Lou Reed always appears to give off an air of annoyance and arrogance, but little of that is on display this night - playing in New York must appeal to him. The recorded performance lasts just under an hour, and includes tiny segments of before and after show footage. If you are a fan then you'll love this, even though the video and audio quality is not what we are used to in 2002. If you are a casual fan, then there are enough familiar tunes to sustain interest, but if you have never been interested in the man, then this disc is unlikely to change your mind.

    Tracklisting:

    Sweet Jane
    I'm Waiting For the Man
    Martial Law
    Don't Talk to Me About Work
    Women
    Waves of Fear
    Walk on the Wild Side
    Turn Out the Lights
    New Age
    Kill Your Sons
    Satellite of Love
    White Light/White Heat
    Rock'n'Roll

      Video
      Audio
      Extras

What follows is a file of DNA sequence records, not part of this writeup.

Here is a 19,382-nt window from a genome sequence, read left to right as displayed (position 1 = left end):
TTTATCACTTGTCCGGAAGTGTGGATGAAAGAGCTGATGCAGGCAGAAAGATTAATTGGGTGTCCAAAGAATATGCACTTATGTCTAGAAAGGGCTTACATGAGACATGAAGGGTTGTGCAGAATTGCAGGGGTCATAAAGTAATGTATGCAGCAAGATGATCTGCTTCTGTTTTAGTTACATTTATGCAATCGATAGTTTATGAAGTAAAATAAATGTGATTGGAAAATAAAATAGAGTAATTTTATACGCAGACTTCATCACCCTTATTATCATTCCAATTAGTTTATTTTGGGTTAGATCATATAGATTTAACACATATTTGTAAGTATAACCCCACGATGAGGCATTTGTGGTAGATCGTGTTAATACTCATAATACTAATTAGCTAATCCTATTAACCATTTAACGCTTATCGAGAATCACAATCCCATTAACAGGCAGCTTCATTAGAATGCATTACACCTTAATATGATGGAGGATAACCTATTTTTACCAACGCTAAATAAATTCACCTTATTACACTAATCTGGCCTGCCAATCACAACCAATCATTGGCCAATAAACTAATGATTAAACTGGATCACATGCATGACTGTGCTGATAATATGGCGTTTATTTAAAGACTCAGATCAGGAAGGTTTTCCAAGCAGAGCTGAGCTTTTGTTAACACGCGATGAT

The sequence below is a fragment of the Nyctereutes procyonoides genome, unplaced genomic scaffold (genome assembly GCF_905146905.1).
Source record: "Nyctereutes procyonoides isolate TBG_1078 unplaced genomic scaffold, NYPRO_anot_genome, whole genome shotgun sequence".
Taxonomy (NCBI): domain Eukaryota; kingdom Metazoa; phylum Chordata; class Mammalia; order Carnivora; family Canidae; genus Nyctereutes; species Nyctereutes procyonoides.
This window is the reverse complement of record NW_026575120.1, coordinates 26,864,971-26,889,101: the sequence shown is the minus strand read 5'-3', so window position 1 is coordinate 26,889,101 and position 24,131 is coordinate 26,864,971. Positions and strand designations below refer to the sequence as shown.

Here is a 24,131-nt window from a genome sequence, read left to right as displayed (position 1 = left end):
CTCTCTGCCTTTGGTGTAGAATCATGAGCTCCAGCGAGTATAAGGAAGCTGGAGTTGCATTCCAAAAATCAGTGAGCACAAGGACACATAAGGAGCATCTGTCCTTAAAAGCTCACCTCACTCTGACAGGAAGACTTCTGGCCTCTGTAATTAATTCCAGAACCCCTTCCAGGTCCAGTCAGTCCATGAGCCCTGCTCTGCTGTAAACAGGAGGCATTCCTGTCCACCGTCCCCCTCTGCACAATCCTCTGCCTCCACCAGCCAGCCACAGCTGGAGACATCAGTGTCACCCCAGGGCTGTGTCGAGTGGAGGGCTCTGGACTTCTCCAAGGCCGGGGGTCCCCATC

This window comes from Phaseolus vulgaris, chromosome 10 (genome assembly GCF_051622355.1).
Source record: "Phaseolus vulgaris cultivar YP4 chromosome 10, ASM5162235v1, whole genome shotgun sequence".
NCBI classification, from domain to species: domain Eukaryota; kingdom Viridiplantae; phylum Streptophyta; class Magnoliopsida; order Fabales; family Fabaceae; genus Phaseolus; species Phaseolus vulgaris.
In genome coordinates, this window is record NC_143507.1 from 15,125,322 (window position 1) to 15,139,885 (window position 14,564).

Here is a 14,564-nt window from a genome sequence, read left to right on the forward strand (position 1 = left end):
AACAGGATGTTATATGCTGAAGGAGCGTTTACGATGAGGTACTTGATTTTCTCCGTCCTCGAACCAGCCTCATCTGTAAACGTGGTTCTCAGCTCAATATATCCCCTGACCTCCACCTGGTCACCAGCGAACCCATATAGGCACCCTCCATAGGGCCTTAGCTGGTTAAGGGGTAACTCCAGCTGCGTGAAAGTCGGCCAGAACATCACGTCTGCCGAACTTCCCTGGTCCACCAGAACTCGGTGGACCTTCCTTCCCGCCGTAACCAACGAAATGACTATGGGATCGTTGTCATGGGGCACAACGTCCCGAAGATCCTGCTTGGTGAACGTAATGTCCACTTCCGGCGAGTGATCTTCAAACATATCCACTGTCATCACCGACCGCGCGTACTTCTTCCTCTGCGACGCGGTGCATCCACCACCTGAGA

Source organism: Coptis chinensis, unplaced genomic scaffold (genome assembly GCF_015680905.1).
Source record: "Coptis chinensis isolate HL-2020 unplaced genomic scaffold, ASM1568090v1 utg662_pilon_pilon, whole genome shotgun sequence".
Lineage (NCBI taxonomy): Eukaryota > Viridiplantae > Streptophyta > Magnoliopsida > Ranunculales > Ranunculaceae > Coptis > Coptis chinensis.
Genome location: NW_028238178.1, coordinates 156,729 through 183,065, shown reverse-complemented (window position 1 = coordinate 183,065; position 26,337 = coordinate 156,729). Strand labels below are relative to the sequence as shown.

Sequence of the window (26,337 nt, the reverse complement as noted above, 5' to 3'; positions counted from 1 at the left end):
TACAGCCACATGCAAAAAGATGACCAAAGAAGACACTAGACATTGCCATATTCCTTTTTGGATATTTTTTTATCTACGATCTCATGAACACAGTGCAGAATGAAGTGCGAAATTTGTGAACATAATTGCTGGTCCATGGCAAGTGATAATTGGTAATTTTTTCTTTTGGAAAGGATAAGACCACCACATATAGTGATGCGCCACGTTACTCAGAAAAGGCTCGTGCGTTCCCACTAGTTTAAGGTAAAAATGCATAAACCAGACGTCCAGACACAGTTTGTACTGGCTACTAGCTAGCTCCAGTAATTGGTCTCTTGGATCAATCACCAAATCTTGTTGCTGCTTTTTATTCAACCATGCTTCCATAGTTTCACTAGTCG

Contract

    Hmm! This recording is almost twenty years old, and it shows every year of it. Not surprisingly, A Night With Lou Reed is presented in a full frame aspect ratio, and therefore it's not 16x9 enhanced. The image is very soft, and detail is adequate at best, with close-up shots faring a lot better. Colouring is generally OK, though there are times when they appear to be a little washed out, and what is it with blue light at this club? There is a heavy bias towards blue and red lighting, and this is when problems such as colour bleeding are compounded. There is also some evidence of chroma noise.

    Black levels are hard to comment on as there really aren't any, and shadow detail is not so great when Reed moves out of the spotlight. Speaking of lighting, this is a fairly intimate show, and there are no flashy moments such as fireworks, explosions or giant screens, so colouring and shadow detail are not essential requirements. There is some evidence of aliasing, but generally the image is quite free of other artefacts. There is no layer change.